One of the most difficult issues in child custody occurs when the custodial parent seeks to relocate to another city. This puts the non-custodial parent in a difficult situation – they want to maintain a positive relationship with their child, but that can be difficult living in different cities. This can lead to a contentious battle over the best interest of the child.
The interest of the child will be of paramount concern when deciding on a potential relocation. Ultimately, the court may find the best interest of the child is met by moving. They could also find that moving is not in the best interest of the child and transfer custody to the non-custodial parent. The court may also rule that the non-custodial parent should consider a parallel move in order to maintain a relationship with the child.
To make this determination, the court looks at several factors in determining the best interest of the child. First, the court will look at the reason for the move. If the custodial parent has a good job opportunity, for instance, the court may find the extra income can provide a higher quality of life that in their hometown. Money is not the only concern, however. The court will look at the relationship between the non-custodial parent and the child to determine how this will impact the child. They will also look at the connection a child has to his or her particular community. If the child has many friends and has lived in a particular city for many years, a judge may find that a move will be too disruptive to the child’s life.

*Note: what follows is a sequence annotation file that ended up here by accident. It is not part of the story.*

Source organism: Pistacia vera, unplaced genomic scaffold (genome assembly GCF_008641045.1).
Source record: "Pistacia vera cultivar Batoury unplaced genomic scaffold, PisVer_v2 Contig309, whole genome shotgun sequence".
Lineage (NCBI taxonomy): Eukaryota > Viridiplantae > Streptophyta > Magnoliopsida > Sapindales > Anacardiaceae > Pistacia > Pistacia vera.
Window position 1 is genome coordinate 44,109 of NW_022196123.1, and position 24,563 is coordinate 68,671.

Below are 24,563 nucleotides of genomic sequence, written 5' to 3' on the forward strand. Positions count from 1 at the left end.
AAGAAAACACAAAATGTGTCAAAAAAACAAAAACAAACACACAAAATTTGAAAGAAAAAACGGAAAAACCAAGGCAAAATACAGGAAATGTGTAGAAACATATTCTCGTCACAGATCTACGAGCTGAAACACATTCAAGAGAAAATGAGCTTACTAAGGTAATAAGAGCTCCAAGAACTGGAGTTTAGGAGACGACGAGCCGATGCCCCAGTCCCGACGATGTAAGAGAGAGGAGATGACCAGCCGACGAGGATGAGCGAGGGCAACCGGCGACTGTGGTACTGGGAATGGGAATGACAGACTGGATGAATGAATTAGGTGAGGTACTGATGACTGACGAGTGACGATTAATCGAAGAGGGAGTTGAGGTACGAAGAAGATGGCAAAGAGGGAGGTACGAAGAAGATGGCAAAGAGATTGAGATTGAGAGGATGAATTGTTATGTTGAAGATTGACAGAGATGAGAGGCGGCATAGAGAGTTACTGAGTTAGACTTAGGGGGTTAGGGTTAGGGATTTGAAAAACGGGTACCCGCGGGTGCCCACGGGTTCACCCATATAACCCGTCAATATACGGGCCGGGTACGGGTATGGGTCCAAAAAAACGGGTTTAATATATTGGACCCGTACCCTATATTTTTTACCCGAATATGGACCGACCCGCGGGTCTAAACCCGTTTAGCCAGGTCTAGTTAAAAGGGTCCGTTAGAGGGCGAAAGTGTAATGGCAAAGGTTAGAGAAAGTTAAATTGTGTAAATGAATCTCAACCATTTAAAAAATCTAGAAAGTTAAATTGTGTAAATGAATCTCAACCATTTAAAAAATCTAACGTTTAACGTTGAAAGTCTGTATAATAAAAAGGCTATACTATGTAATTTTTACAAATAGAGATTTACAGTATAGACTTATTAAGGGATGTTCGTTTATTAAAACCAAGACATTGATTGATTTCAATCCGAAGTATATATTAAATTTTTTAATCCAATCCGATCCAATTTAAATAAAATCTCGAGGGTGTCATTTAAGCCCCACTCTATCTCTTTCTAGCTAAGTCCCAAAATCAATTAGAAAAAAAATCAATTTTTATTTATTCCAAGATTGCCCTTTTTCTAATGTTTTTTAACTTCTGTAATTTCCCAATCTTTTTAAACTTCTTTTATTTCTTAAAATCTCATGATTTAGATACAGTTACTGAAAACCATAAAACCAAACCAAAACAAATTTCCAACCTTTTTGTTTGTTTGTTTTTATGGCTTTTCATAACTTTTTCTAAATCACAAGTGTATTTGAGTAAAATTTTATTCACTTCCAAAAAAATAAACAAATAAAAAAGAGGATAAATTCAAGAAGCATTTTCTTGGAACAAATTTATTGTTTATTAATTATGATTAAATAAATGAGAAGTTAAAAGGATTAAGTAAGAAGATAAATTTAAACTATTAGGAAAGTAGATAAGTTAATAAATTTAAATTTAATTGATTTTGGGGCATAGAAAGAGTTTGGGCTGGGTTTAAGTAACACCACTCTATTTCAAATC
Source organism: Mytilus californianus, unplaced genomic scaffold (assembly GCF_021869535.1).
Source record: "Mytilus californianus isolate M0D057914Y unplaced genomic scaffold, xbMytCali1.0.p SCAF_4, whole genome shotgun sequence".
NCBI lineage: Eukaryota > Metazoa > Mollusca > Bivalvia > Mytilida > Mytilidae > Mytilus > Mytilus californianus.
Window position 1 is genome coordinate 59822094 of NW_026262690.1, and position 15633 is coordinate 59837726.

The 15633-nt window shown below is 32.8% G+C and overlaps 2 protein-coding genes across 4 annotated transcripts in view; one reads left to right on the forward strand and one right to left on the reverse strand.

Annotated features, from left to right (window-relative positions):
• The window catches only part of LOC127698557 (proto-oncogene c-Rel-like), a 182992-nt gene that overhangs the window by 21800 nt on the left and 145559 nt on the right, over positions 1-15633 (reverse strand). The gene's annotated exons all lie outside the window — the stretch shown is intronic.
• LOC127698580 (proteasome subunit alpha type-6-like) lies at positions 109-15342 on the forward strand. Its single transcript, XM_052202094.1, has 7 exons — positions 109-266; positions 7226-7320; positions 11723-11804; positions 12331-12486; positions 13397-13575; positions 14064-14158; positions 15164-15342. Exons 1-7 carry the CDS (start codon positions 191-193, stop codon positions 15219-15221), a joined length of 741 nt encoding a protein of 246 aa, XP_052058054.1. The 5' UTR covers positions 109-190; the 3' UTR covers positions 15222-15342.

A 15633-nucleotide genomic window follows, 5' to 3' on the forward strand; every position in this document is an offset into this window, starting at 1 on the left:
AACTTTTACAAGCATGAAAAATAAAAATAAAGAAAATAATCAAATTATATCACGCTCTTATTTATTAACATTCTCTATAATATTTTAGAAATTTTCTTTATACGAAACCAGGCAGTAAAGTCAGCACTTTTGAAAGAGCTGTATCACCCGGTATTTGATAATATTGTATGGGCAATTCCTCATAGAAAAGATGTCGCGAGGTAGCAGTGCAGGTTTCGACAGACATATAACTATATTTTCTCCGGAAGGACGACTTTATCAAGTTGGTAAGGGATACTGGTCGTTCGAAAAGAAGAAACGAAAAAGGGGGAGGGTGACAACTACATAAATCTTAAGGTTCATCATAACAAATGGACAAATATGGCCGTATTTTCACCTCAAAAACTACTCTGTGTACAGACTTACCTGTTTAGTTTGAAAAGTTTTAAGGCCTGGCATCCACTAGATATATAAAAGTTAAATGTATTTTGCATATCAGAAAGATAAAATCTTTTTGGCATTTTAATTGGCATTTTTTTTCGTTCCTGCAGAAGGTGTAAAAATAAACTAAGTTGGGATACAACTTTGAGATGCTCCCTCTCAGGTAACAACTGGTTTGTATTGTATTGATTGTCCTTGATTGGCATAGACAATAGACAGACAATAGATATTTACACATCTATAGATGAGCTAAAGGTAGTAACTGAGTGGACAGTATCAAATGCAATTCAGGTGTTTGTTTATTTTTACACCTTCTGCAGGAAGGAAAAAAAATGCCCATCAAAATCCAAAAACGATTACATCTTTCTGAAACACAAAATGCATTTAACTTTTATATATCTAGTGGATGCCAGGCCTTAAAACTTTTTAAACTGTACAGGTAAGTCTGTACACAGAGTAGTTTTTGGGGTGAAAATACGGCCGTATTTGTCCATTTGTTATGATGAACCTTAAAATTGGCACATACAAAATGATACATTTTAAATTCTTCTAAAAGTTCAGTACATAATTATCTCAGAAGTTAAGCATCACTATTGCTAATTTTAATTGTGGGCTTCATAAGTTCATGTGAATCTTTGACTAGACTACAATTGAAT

Ultimately, the decision on relocation will come down to a variety of factors that will be decided on a case-by-case basis. At The Law Offices of Seidner & Associates, we can examine your situation to offer advice on relocation. Whether you are seeking to relocate or seeking to prevent your child from moving, we can help you achieve the best outcome possible for your particular case. To speak with a family law attorney about your child relocation issues, contact The Law Offices of Seidner & Associates right away.